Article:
August Toadstools?

Here’s a visible sign of just how unbelievably wet this August has been — a bumper crop of ugly toadstools has sprouted in Schiller Park.  A few days ago I jokingly posted about all of the rain we’ve been getting, and wondered whether the next thing we would see was mushrooms — and now they’re here, effectively mocking my idle attempt at humor.

Toadstools, in the middle of what is traditionally one of the hottest, driest months of the year?  I almost hesitate to ask this, but what’s next now — snow?

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‘Shroom Sighting

IMG_6860Yikes!  There are some gigantic mushrooms — or perhaps toadstools? — at Schiller Park.  By the way, how do you tell the difference between edible mushrooms and poisonous toadstools?  The answer, for me at least, is that I don’t even try — but I’m betting these bad boys fall into the latter category.  They look pretty nasty.

Summer ‘Shroom Season

IMG_6147Here’s a tangible sign of just how ridiculously cool and wet our summer has been so far — this morning, July 11, our flower beds are filled with these ugly gray toadstools.  They typically show up during the damp spring months but are long gone by mid-summer.

If we ever get a period of prolonged sunny, dry weather — which is a big if in Columbus right now — I will take great delight in seeing these unsightly monstrosities wither and die.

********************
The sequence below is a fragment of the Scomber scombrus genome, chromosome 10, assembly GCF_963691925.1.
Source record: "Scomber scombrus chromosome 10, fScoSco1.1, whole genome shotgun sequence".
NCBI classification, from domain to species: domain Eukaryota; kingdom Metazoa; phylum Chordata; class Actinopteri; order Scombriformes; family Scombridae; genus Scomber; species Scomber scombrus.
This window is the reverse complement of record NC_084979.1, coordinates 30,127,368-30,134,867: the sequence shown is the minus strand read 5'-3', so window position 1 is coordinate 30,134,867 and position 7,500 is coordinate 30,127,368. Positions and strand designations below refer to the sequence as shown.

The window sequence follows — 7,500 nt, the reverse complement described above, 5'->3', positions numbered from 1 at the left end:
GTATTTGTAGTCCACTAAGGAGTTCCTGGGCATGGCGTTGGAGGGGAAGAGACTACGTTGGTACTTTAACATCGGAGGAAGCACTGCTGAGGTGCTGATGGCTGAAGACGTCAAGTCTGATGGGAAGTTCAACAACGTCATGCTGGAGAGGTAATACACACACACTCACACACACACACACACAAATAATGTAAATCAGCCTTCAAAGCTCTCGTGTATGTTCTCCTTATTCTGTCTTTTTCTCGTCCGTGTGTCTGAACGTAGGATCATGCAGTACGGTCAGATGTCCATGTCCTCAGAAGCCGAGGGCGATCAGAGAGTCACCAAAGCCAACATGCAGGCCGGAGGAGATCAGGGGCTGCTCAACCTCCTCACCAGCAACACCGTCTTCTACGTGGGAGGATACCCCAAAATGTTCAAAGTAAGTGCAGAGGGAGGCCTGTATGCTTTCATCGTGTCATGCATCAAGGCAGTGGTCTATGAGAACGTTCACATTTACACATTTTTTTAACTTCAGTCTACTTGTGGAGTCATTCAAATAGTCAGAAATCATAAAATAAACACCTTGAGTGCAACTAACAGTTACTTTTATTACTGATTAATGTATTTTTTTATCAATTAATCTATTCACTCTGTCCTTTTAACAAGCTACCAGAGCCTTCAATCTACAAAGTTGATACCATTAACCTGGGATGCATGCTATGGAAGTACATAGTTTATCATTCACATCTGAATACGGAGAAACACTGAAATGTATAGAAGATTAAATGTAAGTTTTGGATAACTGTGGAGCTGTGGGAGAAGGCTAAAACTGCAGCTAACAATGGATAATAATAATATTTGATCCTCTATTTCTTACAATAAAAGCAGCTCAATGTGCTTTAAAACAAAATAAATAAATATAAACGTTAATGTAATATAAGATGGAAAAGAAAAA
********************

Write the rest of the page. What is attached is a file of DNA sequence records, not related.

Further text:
‘Shroom Season

It’s been a wet and humid few weeks in central Ohio, and we now have some unexpected fungal visitors in our front yard.  It’s the first time I can remember finding mushrooms in the lawn itself, as opposed to in the shady and damp areas underneath trees and shrubs in our flower beds.

These are two of a number of rapidly growing mushrooms in the yard.  Because I know almost nothing about mushrooms, I decided to see whether I could figure out what kind of variety these mushrooms are — and whether they are edible.  To my wholly uneducated eye, they look pretty much like the mushrooms you buy at the grocery store.

From my examination of the photos and descriptions on this website, I’m guessing that these are “meadow mushrooms.”   They clearly aren’t Morels, Chanterelles, giant puffballs, or “Shaggy manes,” and they don’t have the bumpy caps found in other varieties.  According to the website, if these are “meadow mushrooms,” they are edible.  The website also helpfully adds, however, that there is “no test or characteristic to distinguish edible from poisonous mushrooms.”  Given that mushroom poisoning can be fatal, I’m not going to take a chance on eating these buggers.